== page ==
Tjahjono D. Gondhowiardjo, MD, is the Director of Corporate Development and Education at Jakarta Eye Center (PT Nitrasanata Dharma), practicing since 1992 after completing his PhD from the University of Amsterdam. Dr. Tjahjono has played a major role in the development and progress of Indonesian ophthalmology within the last decade; serving as the Head of the Department of Ophthalmology at the Medical Faculty of University of Indonesia-Cipto Mangunkusumo National Hospital (1997-2004); President of the Indonesian Ophthalmologist Association (2003-2010); Chairman of the Indonesian Committee of Prevention of Blindness (2004-2007); and Vice Chairman/Acting Chairman of Indonesian Eye Bank (2005-2010). We meet to discuss eye health in Indonesia.
Can you please tell us when Jakarta Eye Center (JEC) was established and for what reason?
We started as the Klinik Mata Jakarta (Jakarta Eye Clinic), which was established on 1 February 1984 by the late Dr. Djoko Sarwono, Dr. Darwan Purba, the late Professor Istiantoro and Dr. Bondan Haryono. The clinic grew and transformed into an eye hospital (Jakarta Eye Center) in 1992. It is the vision of our founders to possess proven cutting-edge technologies (diagnostic and intervention instruments) to provide the best eye care for our patients. Our founders had a vision that all ophthalmologists working in our hospitals should also become shareholders and be willing to work hard in order to maintain the high standards of eye care, which could make our institution stand the tests of time.
What services in particular do you provide that differentiate JEC from other eye specialist clinics?
From the commencement of the Eye Center we decided to be an institution which would deliver comprehensive sub-specialist eye care services; therefore any ophthalmologist in our hospitals must have had sub-fellowships (mostly abroad) and be competent in a specific knowledge and skill. Up to now, many of us are actually the prominent persons in our fields amongst the Indonesian Ophthalmologist Society, ASEAN or Asia Pacific Academy of Ophthalmology peer groups. Our leading expertise, which is complementary to our intentions in possessing the most current technologies, make us pioneers in many aspects in eye intervention services in Indonesia, such as vitrectomy, phacoemulsification cataract surgery, as well as bladeless cataract surgery, refractive surgery procedures (photorefractive keratectomy, LASIK), and children’s eye care.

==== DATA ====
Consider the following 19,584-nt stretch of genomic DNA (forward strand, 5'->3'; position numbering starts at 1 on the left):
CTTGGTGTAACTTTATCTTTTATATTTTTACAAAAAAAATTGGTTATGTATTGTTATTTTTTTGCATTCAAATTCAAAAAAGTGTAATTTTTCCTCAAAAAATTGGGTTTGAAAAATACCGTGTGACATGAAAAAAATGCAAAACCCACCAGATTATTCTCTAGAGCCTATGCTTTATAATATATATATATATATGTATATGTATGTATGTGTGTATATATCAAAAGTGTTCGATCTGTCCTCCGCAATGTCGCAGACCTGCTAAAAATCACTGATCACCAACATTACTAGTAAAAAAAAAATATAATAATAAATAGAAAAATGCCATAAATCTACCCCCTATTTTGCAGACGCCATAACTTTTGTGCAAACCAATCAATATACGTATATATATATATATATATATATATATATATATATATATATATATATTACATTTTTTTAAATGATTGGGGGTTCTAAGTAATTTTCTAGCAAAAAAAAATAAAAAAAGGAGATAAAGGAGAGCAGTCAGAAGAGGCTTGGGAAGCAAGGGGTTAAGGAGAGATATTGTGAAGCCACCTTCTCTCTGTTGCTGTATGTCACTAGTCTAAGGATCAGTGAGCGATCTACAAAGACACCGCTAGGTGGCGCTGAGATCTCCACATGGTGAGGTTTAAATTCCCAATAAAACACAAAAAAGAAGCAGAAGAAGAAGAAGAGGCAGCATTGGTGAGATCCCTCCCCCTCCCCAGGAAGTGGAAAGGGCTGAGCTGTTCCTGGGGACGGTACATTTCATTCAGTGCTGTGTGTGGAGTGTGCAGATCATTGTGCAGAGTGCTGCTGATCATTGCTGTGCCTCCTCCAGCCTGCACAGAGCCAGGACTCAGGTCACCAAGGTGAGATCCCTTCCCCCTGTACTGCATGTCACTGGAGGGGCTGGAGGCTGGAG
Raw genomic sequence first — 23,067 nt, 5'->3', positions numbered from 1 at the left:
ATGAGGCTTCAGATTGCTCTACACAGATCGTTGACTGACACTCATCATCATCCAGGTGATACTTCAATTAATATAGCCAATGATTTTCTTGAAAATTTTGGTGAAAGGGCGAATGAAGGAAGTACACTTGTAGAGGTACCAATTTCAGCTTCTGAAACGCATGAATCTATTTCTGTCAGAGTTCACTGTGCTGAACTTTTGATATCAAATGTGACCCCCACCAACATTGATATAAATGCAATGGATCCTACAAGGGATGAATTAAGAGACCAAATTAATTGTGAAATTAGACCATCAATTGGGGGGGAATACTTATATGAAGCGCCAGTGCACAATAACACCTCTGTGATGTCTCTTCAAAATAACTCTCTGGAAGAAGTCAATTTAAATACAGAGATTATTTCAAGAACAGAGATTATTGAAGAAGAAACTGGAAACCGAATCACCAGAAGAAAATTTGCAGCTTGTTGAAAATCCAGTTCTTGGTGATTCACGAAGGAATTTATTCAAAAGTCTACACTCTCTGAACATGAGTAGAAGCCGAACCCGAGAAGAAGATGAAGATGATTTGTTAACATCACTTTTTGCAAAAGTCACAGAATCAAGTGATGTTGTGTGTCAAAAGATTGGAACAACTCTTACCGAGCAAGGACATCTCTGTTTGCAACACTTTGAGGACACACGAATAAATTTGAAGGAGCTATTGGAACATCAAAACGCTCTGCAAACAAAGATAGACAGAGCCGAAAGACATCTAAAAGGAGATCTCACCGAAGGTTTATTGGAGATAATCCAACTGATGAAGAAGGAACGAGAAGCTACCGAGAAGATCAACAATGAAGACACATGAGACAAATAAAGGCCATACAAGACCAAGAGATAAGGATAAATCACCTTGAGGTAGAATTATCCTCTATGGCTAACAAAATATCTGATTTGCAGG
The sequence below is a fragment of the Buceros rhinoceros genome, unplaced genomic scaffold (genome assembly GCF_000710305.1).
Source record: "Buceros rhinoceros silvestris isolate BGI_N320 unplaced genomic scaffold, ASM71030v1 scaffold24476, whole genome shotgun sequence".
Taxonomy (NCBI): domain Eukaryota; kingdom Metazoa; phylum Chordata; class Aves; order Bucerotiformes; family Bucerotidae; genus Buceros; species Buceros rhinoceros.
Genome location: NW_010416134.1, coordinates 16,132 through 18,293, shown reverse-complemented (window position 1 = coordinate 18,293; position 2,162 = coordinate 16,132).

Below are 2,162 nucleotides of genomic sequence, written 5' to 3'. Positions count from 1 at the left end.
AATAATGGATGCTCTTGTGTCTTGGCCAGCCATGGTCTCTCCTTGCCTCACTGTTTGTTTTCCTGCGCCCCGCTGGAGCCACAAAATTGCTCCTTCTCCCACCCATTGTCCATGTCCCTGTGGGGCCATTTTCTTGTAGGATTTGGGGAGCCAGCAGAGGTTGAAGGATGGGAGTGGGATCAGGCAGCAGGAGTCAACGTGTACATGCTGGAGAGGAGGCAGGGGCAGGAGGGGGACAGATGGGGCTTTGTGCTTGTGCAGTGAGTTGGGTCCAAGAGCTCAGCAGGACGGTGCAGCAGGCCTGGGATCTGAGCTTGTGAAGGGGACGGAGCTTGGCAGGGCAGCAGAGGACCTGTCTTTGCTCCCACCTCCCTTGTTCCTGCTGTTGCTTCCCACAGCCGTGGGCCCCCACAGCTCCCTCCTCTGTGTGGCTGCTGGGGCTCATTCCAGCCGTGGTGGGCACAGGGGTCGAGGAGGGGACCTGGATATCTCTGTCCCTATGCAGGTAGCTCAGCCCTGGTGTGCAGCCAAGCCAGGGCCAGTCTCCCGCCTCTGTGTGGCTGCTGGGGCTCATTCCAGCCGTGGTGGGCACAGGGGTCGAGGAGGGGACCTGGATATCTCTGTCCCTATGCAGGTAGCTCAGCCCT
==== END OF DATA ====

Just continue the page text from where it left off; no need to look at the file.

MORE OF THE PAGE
Our passion to develop our professions to reach the global level is not merely for ourselves; we do disseminate and share with our colleagues by conducting the first nationwide fellowship programme in 1997, a biannual JEC International Meeting inviting many world-class speakers. Moreover, through our success, we are inspiring our colleagues in many others cities to build and develop eye clinics or hospitals.
We are the founding members of the ASEAN Association of Eye Hospitals (AAEH) and active members of the World Association of Eye Hospitals (WAEH). Our icon hospital, JEC at Kedoya, is the first and only Indonesian Eye Hospital which is accredited by the Joint Commission International – a US-based independent international hospital accreditation institution. Both JEC at Menteng and JEC at Kedoya have the highest levels of Hospital Accreditation (KARS) in Indonesia.
What is the competition like for eye specialist hospitals in Jakarta?